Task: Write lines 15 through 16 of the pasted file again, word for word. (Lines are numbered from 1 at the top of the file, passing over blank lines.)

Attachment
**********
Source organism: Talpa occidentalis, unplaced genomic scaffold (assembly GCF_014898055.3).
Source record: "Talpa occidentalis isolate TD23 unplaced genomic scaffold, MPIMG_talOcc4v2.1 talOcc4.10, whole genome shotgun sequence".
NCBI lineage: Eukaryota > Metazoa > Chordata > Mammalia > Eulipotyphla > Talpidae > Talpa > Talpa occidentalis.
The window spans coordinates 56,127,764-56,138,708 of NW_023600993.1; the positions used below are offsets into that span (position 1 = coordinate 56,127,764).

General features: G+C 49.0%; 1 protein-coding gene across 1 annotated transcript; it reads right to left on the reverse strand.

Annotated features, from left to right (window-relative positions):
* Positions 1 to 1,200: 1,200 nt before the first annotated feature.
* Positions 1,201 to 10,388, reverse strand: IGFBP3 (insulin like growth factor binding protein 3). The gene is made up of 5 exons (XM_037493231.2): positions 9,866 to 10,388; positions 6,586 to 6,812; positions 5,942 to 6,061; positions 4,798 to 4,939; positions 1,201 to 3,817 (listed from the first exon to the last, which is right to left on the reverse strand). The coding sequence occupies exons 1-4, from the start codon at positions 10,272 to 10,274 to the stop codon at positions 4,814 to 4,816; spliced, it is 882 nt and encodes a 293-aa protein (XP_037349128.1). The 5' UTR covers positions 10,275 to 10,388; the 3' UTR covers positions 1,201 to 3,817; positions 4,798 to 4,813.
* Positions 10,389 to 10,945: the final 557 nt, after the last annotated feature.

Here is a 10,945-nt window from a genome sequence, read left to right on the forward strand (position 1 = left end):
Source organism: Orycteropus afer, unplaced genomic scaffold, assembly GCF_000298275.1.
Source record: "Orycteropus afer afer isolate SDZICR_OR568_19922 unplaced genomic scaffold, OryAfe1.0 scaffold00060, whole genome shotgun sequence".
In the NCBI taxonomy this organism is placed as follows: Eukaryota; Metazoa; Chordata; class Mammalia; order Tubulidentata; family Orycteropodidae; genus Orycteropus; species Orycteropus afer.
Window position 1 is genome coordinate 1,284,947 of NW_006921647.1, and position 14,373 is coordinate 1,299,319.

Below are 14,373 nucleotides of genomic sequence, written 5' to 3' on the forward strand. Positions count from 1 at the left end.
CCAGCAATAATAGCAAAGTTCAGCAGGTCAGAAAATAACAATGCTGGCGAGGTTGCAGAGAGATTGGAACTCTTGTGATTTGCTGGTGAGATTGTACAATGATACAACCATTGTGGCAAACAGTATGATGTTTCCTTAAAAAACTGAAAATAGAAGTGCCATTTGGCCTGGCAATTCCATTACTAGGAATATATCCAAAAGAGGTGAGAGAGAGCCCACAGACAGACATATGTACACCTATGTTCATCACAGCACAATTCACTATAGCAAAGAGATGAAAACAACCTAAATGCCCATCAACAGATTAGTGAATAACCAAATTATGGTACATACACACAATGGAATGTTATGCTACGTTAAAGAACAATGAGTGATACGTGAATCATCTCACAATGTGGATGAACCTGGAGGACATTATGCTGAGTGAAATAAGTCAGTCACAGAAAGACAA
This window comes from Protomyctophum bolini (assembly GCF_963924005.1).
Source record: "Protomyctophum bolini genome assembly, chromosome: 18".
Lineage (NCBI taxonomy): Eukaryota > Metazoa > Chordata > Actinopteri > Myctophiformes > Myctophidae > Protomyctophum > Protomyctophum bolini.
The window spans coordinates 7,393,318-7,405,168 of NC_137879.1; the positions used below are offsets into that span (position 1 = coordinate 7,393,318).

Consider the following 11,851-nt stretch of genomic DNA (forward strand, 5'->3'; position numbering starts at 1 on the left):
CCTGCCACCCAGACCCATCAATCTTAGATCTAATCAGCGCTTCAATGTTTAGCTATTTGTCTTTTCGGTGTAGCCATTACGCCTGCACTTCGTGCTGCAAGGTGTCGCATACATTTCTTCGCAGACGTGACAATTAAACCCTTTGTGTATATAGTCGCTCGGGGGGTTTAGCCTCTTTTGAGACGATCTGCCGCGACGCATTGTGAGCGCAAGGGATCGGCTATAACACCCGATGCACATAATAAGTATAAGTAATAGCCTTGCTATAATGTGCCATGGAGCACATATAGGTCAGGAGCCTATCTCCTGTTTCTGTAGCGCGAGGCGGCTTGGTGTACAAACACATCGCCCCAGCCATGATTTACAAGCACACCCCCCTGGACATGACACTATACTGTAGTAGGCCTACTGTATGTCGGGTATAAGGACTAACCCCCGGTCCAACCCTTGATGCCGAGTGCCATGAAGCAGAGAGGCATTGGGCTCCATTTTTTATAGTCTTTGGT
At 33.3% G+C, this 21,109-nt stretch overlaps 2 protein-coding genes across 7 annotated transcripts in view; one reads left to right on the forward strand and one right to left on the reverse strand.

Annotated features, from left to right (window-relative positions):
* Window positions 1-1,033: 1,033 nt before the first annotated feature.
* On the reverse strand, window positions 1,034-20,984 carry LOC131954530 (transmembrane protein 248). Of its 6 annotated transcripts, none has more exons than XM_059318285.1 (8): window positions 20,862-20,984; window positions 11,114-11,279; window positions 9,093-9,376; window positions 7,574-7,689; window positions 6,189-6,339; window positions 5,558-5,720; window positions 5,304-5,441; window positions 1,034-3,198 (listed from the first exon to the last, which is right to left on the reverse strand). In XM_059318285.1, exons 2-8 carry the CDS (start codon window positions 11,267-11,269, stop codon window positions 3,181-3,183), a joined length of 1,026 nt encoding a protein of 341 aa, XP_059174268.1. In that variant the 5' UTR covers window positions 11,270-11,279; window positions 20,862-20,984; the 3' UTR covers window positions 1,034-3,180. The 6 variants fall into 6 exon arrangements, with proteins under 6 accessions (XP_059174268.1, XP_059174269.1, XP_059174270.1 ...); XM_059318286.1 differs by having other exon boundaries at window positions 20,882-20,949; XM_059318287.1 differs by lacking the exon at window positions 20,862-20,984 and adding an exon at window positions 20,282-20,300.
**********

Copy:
Below are 14,373 nucleotides of genomic sequence, written 5' to 3' on the forward strand. Positions count from 1 at the left end.
CCAGCAATAATAGCAAAGTTCAGCAGGTCAGAAAATAACAATGCTGGCGAGGTTGCAGAGAGATTGGAACTCTTGTGATTTGCTGGTGAGATTGTACAATGATACAACCATTGTGGCAAACAGTATGATGTTTCCTTAAAAAACTGAAAATAGAAGTGCCATTTGGCCTGGCAATTCCATTACTAGGAATATATCCAAAAGAGGTGAGAGAGAGCCCACAGACAGACATATGTACACCTATGTTCATCACAGCACAATTCACTATAGCAAAGAGATGAAAACAACCTAAATGCCCATCAACAGATTAGTGAATAACCAAATTATGGTACATACACACAATGGAATGTTATGCTACGTTAAAGAACAATGAGTGATACGTGAATCATCTCACAATGTGGATGAACCTGGAGGACATTATGCTGAGTGAAATAAGTCAGTCACAGAAAGACAA